To make your choice, you’ll have to navigate Skyrim’s streamlined menus, which on the console are beautifully intuative. Pausing the game brings up a “compass” of options, with Skills, Items, Magic and the Map on its four points. Switching back and forth between them is quick and easy, as is finding what you want when you get there, a mercy considering the wealth of options at your disposal. Perhaps the most striking of these screens is the “Skills” menu, featuring 18 spectacular constellations that represent the different skills. Whizzing around the night sky, trying to decide which “star” to illuminate as you spend your precious perk, turns levelling up into an occasion.
Choosing a perk feels like choosing a prize as opposed to preparing for a worst case scenario. Because you must choose to increase either your health, stamina or magicka before you pick your star, you already feel as if you’ve made a sensible choice, leaving you free to invest your perk in something that really interests or intrigues you. Want better prices from the opposite sex? The ability to forge enchanted weapons? A power that only works during the full moon? Go on, treat yourself, you already increased your health bar. Enemies no longer level up with you, making for a more logical and approachable world. Certain creatures, such as the mysterious giants that roam Skyrim’s open plains, are untouchable for the first few hours of play, whilst a mudcrab will never give you any trouble.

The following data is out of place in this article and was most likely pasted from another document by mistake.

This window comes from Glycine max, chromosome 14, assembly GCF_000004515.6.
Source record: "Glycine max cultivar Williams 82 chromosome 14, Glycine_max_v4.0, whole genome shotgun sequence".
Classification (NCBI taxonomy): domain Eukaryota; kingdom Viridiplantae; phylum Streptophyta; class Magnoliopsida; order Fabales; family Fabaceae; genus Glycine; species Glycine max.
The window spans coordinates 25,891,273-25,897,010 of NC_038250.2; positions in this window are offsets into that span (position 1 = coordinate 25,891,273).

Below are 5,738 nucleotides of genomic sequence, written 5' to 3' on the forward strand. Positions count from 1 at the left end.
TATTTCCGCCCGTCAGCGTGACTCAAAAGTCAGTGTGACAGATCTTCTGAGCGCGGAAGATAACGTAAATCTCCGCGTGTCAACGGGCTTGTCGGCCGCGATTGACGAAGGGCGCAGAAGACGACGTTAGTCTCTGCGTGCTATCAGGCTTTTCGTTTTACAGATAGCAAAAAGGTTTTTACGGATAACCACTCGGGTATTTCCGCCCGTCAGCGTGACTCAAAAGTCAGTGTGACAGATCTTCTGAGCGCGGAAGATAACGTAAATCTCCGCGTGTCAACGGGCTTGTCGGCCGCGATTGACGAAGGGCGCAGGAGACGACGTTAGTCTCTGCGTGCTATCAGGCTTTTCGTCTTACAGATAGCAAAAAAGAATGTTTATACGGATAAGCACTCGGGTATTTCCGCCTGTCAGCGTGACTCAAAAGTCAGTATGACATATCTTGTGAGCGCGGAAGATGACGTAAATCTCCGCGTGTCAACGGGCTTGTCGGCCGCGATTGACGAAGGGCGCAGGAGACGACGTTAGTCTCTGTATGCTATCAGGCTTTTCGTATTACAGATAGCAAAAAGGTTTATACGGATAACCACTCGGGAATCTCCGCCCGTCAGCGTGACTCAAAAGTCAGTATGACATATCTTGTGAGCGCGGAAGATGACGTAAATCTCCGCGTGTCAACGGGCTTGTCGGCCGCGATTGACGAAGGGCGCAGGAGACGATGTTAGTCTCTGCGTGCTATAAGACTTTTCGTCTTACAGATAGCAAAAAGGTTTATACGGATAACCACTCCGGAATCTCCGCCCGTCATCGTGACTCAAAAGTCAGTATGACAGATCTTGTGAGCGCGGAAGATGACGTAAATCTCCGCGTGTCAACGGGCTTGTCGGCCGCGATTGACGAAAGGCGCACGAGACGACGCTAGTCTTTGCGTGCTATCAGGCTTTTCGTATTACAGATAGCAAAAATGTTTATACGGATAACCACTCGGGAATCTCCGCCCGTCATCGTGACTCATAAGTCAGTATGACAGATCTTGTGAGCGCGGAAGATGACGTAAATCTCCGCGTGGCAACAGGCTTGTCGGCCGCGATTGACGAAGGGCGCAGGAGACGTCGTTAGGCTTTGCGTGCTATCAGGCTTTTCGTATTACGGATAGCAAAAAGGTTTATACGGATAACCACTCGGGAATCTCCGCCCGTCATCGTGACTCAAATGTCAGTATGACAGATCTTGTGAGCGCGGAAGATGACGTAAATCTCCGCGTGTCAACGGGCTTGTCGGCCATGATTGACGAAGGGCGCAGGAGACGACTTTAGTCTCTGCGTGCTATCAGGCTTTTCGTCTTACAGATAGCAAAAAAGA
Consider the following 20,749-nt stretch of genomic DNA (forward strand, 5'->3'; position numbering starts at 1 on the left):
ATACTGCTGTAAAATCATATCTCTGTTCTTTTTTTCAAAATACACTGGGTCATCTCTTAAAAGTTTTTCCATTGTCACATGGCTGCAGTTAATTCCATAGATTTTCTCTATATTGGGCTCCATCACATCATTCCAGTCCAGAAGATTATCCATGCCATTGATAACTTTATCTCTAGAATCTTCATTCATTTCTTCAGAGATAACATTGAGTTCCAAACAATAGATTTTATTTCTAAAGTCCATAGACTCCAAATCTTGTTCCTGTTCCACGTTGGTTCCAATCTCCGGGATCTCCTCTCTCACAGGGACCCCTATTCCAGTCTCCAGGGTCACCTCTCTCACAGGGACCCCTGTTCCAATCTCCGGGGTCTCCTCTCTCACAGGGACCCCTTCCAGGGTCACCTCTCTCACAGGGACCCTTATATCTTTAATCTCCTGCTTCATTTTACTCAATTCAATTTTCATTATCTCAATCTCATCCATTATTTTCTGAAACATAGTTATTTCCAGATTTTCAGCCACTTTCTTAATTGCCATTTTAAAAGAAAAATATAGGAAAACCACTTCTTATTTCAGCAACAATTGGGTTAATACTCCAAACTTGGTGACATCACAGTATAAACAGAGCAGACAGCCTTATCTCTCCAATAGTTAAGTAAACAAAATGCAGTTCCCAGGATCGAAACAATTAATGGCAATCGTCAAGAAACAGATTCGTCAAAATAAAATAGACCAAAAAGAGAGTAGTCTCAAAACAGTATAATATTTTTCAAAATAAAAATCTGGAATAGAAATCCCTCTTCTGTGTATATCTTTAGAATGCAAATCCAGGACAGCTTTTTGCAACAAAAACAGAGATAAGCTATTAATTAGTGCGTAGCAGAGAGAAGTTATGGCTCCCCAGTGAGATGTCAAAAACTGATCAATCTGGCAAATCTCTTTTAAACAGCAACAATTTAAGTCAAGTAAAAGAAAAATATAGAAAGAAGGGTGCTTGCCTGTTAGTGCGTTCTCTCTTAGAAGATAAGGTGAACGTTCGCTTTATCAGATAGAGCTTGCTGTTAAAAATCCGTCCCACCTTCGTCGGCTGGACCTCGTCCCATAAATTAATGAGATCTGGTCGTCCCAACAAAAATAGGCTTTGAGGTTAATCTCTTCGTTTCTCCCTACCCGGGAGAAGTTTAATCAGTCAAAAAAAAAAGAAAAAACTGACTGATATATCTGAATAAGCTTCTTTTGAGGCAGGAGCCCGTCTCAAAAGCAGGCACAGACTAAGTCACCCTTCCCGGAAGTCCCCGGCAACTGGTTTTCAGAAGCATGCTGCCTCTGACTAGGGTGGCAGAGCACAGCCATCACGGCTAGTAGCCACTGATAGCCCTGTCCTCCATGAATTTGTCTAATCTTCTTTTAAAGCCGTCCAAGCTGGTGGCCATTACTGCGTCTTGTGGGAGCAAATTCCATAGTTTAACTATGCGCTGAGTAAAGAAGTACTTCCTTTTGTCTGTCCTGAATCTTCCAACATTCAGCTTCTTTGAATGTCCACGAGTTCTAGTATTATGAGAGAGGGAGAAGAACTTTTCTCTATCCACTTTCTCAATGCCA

Of course, at the heart of Skyrim are its quests. You will struggle to find a more varied array of stories, tasks, journeys and crusades offline. Each quest is as unpredictable as it is individual, and are such a joy to undertake that the “rewards” you often receive – gold, a weapon, XP, a companion – are bonuses, rather than reasons to undertake them in the first place. You’ll find yourself wandering into an underground cavern to harvest the sap of a magical tree, venturing inside the traumatised mind of a man you must save from his insecurities (with a magical staff, obviously), exorcising a Daedric presence from a haunted house (or not, whatever), and uncovering countless plots and conspiracies as you cross and double-cross all manner of secret agents.
Gameplay itself is enriched by “Shouting”, speaking the language of the dragons to cast unique spells that have no equivalent in other facets of gameplay. Though you learn some as part of the main quest, most “Shouts” are learned by exploring the world and finding inscriptions. They range from a powerful blast that will knock down anything (or anyone) in your path to the ability to move inhumanly fast to an ethereal state where you can neither receive nor inflict damage. Though you can only “equip” one at a time, they add depth to the already varied fighting mechanic, and can turn an unwinnable battle into a hard-fought tactical triumph.